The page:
I used to think that my limits were set in stone, that my body could only handle so much.
For example, I started running in 1990, fresh out of college. I wasn’t a runner, so my goal was modest: to run two miles non-stop in under 20 minutes... just two 10-minute miles.
Surprisingly it didn't take very long to achieve that goal, or even the ultimate goal of running a marathon.
But the thought of running 100 miles didn’t even exist. Nope, not even close.
Running 100 miles was impossible. Not only impossible, but unthinkable. Who does that? Insane people do, that’s who. Or at least that’s what I thought. But one day, years later, I saw people running 100-mile races and they didn’t look like superheroes— insane, yes—but not superheroes.
My perspective started to shift. I was like, "If they can do it, I can do it, right?"
Fast forward to 2006, I found myself at the starting line of my first 100-mile race. It was incredible to think that the same body that had a goal of only two miles was about to attempt one hundred miles. The only things that changed were my age, and more importantly, my perspective.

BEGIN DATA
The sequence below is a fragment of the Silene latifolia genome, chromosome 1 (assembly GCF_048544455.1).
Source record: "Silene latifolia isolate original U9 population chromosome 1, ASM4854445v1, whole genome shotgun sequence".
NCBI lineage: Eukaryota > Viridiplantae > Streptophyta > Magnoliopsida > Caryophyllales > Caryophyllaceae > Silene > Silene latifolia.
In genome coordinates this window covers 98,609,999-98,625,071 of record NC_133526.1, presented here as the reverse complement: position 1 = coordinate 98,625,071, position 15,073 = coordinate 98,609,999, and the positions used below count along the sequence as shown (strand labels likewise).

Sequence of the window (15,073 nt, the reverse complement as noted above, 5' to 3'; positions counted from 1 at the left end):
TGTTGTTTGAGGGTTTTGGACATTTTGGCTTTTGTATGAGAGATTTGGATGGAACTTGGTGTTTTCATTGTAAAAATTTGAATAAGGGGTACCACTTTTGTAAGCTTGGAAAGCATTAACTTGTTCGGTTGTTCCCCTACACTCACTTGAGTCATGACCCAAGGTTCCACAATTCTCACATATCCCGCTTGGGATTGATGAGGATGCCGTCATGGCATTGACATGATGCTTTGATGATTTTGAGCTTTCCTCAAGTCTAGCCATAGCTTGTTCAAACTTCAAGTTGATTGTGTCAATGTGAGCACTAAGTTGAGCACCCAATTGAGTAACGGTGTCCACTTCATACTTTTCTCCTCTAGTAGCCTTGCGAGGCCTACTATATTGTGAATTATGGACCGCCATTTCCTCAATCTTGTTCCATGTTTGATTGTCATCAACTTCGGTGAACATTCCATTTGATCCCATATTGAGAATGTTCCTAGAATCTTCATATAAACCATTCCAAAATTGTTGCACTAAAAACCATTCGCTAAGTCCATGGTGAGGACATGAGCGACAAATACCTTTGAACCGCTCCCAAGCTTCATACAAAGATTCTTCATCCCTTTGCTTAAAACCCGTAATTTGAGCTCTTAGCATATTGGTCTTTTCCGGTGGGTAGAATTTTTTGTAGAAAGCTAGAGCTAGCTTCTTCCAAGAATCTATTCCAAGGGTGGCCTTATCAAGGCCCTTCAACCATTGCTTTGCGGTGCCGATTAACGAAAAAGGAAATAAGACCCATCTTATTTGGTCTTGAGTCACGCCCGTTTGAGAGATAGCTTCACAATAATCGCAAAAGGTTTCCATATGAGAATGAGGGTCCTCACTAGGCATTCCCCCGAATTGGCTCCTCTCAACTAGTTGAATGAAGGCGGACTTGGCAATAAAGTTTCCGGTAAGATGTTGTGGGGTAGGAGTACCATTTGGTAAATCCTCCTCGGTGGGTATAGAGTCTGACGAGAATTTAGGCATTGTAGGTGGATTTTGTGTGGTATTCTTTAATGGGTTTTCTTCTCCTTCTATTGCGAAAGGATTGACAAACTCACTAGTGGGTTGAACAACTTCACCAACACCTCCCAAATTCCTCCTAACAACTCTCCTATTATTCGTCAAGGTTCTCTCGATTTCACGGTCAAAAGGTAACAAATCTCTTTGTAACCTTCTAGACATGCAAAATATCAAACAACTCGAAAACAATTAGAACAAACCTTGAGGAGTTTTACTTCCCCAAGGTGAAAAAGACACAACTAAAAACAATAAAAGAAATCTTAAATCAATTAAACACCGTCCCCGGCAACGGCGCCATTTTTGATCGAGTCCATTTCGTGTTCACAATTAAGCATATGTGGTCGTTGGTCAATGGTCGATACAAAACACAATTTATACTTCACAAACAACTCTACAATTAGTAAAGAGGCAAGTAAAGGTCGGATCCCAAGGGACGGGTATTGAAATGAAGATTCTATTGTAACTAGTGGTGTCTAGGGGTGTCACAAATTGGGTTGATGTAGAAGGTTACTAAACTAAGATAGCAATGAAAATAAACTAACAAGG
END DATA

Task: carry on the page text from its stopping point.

And when I crossed the finish line, my perspective changed even more. I no longer saw my limits as absolute, but rather as a challenge waiting to be conquered. This shift in perspective wasn't limited to running, it extended to other areas of my life too, like fasting. When I first heard about people fasting for days on end, I thought it was impossible. But I knew that was just my perspective. My new outlook told me that it was possible... not just for them, but also for me... and that the limits I once believed in were just in my head.
So, the next time you think "not possible" ask yourself if that’s just your current perspective talking.
In business and in entrepreneurship and in life, the people who win are those who don't have limiting beliefs. And being "smart" has nothing to do with that kind of mindset. That's why I believe perspective can be worth 80 IQ points.